Today, London’s prestigious National Gallery announced that ahead of the institution’s 200th anniversary in 2024, it would be embarking on a $34.7-to-$41.7 million (£25-30 million) upgrade of its public-facing amenities—including renovating the lobby of the Venturi, Scott Brown and Associates (VSBA)-designed Sainsbury Wing addition.
The competition brief for the upgrade (the museum is currently soliciting design teams, interested firms have until March 18 to apply) is focused on improving the visiting experience as part of its NG200 initiative, as the National Gallery expects guest figures to return to pre-pandemic levels by 2024; the institution is currently closed due to COVID. But the National Gallery is taking the opportunity to reconfigure the entrance to the Grade I-listed Sainsbury Wing lobby and immediate outdoor entrance to deal with what it expects will be greatly increased future demand, as well as the museum’s presence along Trafalgar Square. A new research center, to possibly be housed in the Wilkins Building next to the Sainsbury Wing, would further the museum’s painting conservation and research abilities and create a hub for studying art history.
“We are extremely fortunate to have a superb building and a modern classic in the Sainsbury Wing,” wrote National Gallery director Dr. Gabriele Finaldi in the announcement, “one that has more than met its original brief, notably in the practically perfect picture galleries. The dual challenge of a huge increase in visitor numbers and the changing expectations and needs of those visitors over the last 30 years, means we do need to look again at the spaces we have, and in particular the ground floor entrances and amenities.”
The Sainsbury Wing, awarded the prestigious Twenty-five Year Award by the AIA in 2019, was originally an object of derision upon its completion in 1991. The 120,000-square-foot addition to the 1838 National Gallery building was seen as trying to thread the needle (unsuccessfully) between modernism and traditionalism, using Postmodern gestures to reference the historic nature of the adjoining galleries while integrating a more contemporary feel. Critics ultimately came around on the VSBA wing and it was listed as a Grade I building in 2018, the highest status of landmarking in the U.K.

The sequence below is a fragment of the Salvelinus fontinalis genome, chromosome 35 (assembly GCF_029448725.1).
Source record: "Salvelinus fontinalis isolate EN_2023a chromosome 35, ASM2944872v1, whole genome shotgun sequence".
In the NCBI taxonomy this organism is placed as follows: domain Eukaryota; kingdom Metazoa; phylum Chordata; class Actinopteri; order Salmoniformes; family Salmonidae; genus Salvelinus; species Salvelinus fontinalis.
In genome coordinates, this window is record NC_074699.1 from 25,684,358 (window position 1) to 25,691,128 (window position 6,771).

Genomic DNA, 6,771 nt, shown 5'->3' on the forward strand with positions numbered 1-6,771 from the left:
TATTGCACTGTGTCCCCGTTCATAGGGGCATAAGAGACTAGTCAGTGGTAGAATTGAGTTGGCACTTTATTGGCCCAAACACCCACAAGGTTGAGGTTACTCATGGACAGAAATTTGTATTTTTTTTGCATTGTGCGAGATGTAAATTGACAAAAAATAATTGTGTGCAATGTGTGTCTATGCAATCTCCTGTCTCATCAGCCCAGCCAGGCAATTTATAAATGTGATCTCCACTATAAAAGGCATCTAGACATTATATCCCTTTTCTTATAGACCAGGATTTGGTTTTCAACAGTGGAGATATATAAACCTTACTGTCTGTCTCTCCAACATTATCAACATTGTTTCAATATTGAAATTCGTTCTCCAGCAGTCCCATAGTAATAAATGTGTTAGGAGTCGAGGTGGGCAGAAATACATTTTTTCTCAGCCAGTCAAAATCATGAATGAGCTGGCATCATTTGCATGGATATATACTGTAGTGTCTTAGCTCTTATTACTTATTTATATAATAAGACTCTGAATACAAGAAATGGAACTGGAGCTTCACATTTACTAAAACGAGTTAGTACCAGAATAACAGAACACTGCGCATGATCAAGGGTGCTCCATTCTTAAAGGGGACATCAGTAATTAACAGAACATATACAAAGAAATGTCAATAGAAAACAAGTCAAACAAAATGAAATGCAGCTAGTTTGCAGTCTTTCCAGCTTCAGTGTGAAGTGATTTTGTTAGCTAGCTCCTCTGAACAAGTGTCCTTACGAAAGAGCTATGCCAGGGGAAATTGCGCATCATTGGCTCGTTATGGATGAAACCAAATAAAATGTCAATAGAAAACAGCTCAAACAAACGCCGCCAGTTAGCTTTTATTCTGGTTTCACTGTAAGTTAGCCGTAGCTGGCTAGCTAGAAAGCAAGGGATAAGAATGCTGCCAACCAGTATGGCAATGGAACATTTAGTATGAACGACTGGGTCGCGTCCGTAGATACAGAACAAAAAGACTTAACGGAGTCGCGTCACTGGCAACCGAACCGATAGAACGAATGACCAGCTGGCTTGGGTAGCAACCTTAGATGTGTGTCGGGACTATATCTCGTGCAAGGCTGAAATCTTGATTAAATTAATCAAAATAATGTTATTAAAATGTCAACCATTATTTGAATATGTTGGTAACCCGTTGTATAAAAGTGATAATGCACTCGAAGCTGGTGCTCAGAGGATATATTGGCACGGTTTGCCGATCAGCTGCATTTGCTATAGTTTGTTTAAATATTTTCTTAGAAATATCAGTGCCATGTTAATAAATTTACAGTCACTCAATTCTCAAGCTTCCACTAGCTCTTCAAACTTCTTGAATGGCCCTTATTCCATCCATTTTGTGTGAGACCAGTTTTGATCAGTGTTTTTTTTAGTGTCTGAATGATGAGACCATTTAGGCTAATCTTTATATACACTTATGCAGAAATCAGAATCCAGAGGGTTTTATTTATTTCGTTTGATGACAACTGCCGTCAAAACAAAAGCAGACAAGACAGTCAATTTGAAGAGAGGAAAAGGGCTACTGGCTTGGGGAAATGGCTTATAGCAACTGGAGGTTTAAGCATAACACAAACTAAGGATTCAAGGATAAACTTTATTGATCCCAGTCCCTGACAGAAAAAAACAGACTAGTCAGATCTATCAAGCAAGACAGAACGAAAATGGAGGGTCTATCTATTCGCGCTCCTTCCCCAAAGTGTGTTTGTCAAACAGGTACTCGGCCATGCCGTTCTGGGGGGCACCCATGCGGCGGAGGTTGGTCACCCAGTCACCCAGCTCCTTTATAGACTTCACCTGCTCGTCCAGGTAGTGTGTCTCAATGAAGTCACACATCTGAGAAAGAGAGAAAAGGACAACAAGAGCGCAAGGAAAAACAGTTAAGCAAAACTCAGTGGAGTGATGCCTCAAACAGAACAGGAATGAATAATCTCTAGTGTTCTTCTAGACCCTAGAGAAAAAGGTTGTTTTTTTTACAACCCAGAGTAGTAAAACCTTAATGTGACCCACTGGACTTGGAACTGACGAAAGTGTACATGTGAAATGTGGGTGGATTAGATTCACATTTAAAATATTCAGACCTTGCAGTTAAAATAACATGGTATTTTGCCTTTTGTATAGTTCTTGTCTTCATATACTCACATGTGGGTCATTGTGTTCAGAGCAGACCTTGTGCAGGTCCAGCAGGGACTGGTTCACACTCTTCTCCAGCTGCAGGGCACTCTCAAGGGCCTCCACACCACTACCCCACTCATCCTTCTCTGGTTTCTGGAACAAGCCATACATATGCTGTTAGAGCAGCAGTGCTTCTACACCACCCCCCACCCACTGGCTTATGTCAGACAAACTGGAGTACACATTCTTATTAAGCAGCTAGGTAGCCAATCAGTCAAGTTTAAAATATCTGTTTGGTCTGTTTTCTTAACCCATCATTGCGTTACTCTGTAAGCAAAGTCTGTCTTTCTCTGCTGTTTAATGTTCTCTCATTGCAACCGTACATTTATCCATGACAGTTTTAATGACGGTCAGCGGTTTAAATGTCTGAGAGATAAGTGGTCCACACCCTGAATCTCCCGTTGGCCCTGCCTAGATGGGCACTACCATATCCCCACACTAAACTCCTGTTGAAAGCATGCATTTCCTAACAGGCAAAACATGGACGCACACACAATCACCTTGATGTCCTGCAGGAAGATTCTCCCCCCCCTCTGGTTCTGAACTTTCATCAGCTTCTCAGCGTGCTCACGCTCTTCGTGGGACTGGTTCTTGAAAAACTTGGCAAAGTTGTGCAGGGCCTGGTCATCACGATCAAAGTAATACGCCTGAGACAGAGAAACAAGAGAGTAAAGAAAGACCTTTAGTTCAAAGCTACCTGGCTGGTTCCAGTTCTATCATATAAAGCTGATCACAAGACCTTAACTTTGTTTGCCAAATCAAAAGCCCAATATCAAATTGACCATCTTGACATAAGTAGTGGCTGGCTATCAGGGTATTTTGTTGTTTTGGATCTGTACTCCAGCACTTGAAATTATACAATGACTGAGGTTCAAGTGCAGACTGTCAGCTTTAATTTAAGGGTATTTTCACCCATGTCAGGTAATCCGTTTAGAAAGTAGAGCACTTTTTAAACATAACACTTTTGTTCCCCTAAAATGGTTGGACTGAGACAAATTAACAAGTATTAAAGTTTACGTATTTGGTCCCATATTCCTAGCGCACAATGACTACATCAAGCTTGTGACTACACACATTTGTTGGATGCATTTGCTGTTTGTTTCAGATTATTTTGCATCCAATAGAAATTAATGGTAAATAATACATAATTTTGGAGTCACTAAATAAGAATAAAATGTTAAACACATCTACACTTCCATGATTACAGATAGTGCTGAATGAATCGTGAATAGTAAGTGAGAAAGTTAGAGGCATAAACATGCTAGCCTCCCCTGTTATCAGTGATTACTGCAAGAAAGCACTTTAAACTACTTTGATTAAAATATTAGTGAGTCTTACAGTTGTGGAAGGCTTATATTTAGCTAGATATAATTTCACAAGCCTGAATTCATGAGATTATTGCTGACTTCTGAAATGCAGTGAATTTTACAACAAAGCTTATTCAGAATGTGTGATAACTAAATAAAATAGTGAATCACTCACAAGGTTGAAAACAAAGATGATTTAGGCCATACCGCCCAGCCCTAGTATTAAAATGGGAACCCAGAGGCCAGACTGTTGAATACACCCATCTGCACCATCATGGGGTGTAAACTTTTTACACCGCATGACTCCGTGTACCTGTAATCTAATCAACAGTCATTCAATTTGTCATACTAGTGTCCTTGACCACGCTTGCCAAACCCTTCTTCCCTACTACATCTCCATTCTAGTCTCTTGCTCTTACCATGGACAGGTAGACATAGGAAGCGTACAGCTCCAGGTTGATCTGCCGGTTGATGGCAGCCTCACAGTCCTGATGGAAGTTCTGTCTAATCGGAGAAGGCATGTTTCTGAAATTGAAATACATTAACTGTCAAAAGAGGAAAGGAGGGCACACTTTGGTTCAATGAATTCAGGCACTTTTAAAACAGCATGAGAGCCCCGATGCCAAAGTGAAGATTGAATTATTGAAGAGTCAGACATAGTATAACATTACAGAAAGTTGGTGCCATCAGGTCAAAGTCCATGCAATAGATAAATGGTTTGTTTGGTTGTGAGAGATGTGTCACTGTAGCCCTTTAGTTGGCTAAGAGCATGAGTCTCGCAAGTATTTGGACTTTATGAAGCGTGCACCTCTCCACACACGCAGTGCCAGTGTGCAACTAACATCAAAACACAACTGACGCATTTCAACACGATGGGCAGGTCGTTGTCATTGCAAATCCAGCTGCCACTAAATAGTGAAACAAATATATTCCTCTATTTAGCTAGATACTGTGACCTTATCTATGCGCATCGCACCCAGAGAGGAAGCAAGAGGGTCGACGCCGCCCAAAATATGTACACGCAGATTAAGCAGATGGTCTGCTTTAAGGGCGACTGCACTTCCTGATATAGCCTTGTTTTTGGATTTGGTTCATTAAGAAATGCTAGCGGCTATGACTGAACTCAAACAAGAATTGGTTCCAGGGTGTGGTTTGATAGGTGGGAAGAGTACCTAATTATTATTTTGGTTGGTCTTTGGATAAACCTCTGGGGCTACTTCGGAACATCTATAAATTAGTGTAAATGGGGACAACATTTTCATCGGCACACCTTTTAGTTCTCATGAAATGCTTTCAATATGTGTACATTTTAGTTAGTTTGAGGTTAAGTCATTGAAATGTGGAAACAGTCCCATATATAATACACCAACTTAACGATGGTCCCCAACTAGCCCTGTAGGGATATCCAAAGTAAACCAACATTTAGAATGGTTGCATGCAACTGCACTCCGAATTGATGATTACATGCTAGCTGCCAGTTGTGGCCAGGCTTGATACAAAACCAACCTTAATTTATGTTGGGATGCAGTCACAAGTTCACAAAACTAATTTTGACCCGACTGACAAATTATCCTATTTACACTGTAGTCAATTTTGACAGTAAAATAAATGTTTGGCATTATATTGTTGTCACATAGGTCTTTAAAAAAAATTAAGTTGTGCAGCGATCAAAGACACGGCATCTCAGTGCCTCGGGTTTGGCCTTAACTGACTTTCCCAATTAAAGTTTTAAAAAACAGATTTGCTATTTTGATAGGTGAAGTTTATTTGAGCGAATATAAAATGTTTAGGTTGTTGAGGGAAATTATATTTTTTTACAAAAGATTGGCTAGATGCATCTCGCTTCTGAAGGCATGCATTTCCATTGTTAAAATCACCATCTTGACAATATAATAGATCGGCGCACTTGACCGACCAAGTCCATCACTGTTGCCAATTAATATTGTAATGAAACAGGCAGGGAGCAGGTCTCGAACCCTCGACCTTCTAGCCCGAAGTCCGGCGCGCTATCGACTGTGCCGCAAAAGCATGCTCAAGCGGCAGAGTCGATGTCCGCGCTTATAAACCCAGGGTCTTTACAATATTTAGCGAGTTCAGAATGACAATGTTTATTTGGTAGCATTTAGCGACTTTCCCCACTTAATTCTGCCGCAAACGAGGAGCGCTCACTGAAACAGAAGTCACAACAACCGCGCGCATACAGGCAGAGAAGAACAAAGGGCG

However, as the National Gallery’s competition brief notes, 2018 was also the year the Sainsbury Wing became the gallery’s main entrance. According to the institution:
Although the 1991 Sainsbury Wing has more than satisfied its original brief, audiences have grown over the past 30 years and, during busy times and especially popular exhibitions, the Wing can become quickly congested, resulting in visitors queueing outside in all weathers. Another problem is that the Wing lacks adequate orientation and information space to help visitors to wholly engage with the collection.
So, the National Gallery now needs to develop an inspirational, world-class welcome attuned to visitors’ expectations, which also resolves practical problems, some of which have been further highlighted by the pandemic.
Because of the wing’s historic status, any renovation will need to keep in line with Denise Scott Brown and Robert Venturi’s vision. The National Gallery expects that expanding the currently cramped entrance hall can be achieved by removing and reorienting the gift shop (which will join a new restaurant), part of the museum’s strategy for enhancing future revenue.
The design portion of NG200 is expected to take five years, with the first phase to be delivered in 2024. As mentioned, the deadline to apply for the project is March 18, 2021; the gallery will then create a shortlist of five teams and announce the winner this July.

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